For those of you who regularly take a gander at The Wee Review’s Theatre section, the name Claire Wood may ring a bell. A long-time writer for TWR, the tables have now turned as she directs the Edinburgh Graduate Theatre Group (EGTG) in their latest production, The Lark. Originally written in French by Jean Anouilh in 1952, Gill Taylor’s translated version of the drama takes centre stage at the Bellfield in Portobello. We spoke to Claire about her time with the company, the challenges she faced as a director, and future plans for herself and EGTG – including the Edinburgh Festival Fringe 2019.

When did you join the EGTG? 

I joined EGTG when I moved to Edinburgh 22 years ago. My first task with the group was  doing front of house for a production of The Wind In The Willows.

To date, what has been your most memorable experience as part of the group/favourite show (other than The Lark of course!)?

My most memorable show to date is a tricky question as most of them are memorable for one reason or another. But a play called 4:48 Psychosis by a wonderful writer called Sarah Kane has a special place in my heart. It’s written as a continuous piece so the director has completely free rein to cast as many people as they want and split up the lines anyway they like. The play is a delving into the mind of someone experiencing psychosis and I remember an audience member approaching me months later and apologising for having left the show early. She said she felt like she was going mad watching it. Possibly wrongly, I took that as a compliment!

What is the process behind choosing a production for the EGTG?

We invite applications from anyone who’d like to direct. We put together a year long programme so invite applications by the end of August. We review them subsequently and announce our following year’s season that autumn. If you’d like to direct for us next year, do get in touch!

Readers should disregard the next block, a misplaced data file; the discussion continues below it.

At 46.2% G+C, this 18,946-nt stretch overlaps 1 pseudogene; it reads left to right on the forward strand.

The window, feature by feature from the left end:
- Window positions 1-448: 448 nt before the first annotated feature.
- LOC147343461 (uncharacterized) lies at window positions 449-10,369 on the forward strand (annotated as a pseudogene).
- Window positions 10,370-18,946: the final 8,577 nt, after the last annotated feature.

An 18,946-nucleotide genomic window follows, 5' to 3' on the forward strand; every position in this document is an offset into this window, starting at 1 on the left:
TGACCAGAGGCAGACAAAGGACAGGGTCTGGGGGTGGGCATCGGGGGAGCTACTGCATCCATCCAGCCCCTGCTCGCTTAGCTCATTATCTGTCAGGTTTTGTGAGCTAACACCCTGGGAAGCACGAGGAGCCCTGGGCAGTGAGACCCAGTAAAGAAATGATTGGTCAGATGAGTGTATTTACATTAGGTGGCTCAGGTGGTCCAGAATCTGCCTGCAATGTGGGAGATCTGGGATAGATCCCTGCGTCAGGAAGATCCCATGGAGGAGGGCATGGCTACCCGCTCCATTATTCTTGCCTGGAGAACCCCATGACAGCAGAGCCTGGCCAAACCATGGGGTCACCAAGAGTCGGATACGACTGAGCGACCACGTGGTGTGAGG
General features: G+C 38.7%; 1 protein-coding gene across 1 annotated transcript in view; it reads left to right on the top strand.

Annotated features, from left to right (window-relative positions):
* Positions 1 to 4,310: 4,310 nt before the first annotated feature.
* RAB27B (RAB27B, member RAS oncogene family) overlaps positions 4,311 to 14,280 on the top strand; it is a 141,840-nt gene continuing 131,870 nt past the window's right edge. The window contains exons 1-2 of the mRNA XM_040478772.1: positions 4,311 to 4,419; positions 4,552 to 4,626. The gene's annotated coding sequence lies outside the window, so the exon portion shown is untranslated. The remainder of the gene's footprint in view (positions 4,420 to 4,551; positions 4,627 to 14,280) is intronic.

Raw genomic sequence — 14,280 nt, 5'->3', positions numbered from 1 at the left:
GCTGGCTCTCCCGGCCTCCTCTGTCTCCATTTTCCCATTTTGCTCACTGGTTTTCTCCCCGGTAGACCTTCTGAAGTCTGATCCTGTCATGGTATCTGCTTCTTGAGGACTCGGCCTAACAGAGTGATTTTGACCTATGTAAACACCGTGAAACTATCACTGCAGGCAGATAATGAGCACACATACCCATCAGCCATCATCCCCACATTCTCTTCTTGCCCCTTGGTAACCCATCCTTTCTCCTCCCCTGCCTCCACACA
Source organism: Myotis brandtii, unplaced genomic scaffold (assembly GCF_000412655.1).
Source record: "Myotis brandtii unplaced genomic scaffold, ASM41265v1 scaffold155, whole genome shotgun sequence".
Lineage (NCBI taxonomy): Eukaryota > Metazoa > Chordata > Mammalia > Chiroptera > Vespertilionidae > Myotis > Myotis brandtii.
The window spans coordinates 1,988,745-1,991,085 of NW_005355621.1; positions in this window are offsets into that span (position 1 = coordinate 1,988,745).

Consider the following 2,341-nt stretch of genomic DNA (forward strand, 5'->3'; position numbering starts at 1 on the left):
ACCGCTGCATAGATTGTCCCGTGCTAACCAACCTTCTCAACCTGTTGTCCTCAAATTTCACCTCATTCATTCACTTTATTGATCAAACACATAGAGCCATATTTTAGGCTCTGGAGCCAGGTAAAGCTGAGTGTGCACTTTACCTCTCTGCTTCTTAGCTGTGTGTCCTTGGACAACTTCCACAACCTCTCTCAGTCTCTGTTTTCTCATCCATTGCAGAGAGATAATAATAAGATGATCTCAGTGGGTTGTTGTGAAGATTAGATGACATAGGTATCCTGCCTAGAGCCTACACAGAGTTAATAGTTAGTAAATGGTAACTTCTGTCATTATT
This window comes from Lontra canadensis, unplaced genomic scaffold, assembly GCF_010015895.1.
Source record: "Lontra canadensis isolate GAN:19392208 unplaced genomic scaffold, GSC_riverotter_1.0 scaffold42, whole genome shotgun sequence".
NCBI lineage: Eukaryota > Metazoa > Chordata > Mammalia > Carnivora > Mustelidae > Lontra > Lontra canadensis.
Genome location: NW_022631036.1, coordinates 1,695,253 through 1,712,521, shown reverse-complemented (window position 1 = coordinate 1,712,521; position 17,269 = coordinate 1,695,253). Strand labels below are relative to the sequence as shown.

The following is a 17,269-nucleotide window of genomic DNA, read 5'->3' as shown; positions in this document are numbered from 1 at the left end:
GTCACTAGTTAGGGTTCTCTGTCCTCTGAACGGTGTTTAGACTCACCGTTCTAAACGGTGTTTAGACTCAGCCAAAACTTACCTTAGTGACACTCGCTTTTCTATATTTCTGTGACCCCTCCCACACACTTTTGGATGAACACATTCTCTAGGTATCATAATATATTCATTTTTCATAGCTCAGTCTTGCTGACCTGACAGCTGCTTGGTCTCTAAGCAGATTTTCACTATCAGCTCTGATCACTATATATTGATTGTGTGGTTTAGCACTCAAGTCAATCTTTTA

When did you first come across the play by Jean Anouilh? What made you want to put on a production of The Lark? Have you read the original in French?

I studied French at school and think I bumped into Anouilh then and read a bunch of his plays. I love the tale of Joan of Arc on all sorts of levels and like the fact that Anouilh doesn’t impose his own opinions onto the action of the play to the extent that someone like George Bernard Shaw does. I haven’t read the original script in French to my shame but one of our cast members is French, has read Anouilh’s script and reckons Gill Taylor’s translation is brilliantly faithful to the original.

What can you tell us about the play: What are the key themes?

There’s a lot going on in this story. The fight between church and state for pre-eminence. The fight between England and France for control over French soil. The debate between those who believe God guides their every action and those who believe in free will. And the stern astonishment of the patriarchy at the girl who dares to question their presumed right to govern. But above all, this is a story about a woman who chooses not to conform to society’s expectations – and the consequences she has to face. Joan was tried and burnt in 1431 butcher story continues to feel incredibly relevant.

What do you hope audiences will take away from the production?